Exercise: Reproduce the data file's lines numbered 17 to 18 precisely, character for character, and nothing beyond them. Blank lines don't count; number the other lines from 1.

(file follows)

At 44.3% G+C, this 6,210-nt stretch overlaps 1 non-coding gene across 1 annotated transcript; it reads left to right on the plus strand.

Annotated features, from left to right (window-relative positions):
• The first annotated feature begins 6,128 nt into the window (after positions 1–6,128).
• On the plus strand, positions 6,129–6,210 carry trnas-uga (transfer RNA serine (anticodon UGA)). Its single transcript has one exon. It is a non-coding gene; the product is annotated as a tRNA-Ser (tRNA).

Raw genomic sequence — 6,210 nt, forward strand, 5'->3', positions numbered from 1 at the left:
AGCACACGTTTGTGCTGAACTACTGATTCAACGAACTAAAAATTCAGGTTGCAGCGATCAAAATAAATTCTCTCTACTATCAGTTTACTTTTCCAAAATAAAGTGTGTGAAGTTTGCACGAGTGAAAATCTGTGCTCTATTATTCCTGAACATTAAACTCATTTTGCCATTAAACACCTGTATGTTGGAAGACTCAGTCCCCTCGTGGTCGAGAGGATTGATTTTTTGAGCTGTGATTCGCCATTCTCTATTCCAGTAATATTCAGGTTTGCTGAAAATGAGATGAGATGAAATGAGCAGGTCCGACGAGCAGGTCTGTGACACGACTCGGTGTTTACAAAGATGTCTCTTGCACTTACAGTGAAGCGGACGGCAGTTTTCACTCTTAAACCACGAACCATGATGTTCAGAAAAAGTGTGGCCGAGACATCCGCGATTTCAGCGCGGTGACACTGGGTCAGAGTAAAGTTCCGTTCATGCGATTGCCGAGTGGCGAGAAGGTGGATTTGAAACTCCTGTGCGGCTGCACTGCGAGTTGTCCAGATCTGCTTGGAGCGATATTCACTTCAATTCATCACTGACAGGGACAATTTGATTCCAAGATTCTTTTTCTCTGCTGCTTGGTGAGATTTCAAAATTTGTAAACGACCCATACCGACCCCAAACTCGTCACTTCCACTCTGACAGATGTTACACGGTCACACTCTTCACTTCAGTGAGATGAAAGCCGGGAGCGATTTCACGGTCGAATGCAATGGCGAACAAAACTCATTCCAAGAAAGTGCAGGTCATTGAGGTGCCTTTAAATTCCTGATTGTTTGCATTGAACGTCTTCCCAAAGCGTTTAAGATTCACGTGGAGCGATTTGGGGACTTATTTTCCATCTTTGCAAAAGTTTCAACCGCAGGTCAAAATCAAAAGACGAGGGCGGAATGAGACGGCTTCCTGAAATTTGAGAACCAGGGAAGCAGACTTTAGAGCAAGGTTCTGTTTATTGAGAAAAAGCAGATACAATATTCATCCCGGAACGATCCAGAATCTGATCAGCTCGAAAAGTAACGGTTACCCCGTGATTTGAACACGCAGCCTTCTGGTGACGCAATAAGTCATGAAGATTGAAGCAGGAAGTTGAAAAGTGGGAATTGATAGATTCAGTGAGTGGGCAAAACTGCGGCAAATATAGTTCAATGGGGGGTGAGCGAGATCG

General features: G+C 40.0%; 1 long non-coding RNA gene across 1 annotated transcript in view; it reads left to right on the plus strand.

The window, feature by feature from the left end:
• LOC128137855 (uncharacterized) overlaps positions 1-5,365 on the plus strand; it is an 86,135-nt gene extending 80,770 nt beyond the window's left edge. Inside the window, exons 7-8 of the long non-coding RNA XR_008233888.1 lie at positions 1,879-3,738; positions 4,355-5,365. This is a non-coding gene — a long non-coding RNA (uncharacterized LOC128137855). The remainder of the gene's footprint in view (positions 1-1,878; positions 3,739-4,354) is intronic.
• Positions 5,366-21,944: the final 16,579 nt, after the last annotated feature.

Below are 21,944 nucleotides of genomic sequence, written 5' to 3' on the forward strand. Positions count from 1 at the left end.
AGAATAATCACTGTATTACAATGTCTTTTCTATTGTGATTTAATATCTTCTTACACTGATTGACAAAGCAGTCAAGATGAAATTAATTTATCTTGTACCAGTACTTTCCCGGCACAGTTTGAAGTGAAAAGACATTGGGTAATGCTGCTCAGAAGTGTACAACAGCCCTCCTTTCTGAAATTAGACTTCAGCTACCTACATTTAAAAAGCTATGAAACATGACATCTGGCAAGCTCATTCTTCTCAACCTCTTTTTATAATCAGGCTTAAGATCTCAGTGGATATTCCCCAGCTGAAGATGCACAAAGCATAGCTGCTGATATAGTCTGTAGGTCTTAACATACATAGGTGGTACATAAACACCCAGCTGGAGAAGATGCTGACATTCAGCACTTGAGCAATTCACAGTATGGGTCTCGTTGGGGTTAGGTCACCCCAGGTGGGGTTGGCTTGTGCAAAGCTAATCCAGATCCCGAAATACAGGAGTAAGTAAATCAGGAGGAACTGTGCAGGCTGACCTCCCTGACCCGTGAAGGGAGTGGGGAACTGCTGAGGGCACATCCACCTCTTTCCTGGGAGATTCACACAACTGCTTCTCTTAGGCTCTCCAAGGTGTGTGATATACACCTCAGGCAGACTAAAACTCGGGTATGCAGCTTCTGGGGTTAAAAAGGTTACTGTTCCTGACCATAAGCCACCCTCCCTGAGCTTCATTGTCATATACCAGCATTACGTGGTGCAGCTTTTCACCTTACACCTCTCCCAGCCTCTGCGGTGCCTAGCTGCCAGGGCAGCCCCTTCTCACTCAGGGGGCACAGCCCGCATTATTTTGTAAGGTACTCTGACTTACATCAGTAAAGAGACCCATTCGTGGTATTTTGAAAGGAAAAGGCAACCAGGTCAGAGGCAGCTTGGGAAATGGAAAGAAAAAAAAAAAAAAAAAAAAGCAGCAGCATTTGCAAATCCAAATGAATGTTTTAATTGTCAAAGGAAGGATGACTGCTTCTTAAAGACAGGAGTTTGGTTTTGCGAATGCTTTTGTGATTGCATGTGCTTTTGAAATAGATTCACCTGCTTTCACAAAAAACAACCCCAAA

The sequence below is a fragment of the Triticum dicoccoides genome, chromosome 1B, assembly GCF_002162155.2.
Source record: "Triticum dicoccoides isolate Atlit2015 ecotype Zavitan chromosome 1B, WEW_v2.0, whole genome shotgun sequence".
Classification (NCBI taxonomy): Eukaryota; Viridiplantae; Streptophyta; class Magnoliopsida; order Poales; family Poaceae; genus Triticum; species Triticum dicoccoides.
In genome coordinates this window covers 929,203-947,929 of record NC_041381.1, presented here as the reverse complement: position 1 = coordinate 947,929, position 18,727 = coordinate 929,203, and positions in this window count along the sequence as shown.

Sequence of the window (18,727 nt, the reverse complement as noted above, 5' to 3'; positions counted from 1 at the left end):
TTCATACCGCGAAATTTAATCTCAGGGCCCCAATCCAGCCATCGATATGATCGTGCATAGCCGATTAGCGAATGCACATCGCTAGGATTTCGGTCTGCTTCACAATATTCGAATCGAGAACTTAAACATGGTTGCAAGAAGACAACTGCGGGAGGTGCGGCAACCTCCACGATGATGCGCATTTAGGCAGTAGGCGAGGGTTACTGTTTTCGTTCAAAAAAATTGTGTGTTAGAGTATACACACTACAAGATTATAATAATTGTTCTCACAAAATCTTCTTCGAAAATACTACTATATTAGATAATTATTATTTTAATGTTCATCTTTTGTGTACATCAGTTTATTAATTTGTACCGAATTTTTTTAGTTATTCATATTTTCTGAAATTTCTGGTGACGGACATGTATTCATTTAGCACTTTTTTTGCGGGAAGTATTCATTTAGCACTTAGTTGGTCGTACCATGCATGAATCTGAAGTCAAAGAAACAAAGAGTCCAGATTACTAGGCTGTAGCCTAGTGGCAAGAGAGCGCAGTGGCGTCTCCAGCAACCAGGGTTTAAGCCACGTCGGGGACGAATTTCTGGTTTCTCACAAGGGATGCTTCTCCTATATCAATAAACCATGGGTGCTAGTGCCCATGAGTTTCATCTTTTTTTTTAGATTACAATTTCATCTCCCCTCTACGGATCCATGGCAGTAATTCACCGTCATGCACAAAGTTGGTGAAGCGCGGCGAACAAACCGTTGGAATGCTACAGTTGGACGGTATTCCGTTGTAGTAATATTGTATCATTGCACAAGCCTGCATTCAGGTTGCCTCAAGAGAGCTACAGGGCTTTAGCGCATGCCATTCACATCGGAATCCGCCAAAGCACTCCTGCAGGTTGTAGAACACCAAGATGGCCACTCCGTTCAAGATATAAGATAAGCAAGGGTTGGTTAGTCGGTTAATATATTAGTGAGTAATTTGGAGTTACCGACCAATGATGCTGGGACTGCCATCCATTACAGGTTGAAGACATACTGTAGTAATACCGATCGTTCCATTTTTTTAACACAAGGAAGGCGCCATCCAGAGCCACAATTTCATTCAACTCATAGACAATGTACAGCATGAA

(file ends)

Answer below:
Sequence of the window (18,727 nt, the reverse complement as noted above, 5' to 3'; positions counted from 1 at the left end):
TTCATACCGCGAAATTTAATCTCAGGGCCCCAATCCAGCCATCGATATGATCGTGCATAGCCGATTAGCGAATGCACATCGCTAGGATTTCGGTCTGCTTCACAATATTCGAATCGAGAACTTAAACATGGTTGCAAGAAGACAACTGCGGGAGGTGCGGCAACCTCCACGATGATGCGCATTTAGGCAGTAGGCGAGGGTTACTGTTTTCGTTCAAAAAAATTGTGTGTTAGAGTATACACACTACAAGATTATAATAATTGTTCTCACAAAATCTTCTTCGAAAATACTACTATATTAGATAATTATTATTTTAATGTTCATCTTTTGTGTACATCAGTTTATTAATTTGTACCGAATTTTTTTAGTTATTCATATTTTCTGAAATTTCTGGTGACGGACATGTATTCATTTAGCACTTTTTTTGCGGGAAGTATTCATTTAGCACTTAGTTGGTCGTACCATGCATGAATCTGAAGTCAAAGAAACAAAGAGTCCAGATTACTAGGCTGTAGCCTAGTGGCAAGAGAGCGCAGTGGCGTCTCCAGCAACCAGGGTTTAAGCCACGTCGGGGACGAATTTCTGGTTTCTCACAAGGGATGCTTCTCCTATATCAATAAACCATGGGTGCTAGTGCCCATGAGTTTCATCTTTTTTTTTAGATTACAATTTCATCTCCCCTCTACGGATCCATGGCAGTAATTCACCGTCATGCACAAAGTTGGTGAAGCGCGGCGAACAAACCGTTGGAATGCTACAGTTGGACGGTATTCCGTTGTAGTAATATTGTATCATTGCACAAGCCTGCATTCAGGTTGCCTCAAGAGAGCTACAGGGCTTTAGCGCATGCCATTCACATCGGAATCCGCCAAAGCACTCCTGCAGGTTGTAGAACACCAAGATGGCCACTCCGTTCAAGATATAAGATAAGCAAGGGTTGGTTAGTCGGTTAATATATTAGTGAGTAATTTGGAGTTACCGACCAATGATGCTGGGACTGCCATCCATTACAGGTTGAAGACATACTGTAGTAATACCGATCGTTCCATTTTTTTAACACAAGGAAGGCGCCATCCAGAGCCACAATTTCATTCAACTCATAGACAATGTACAGCATGAA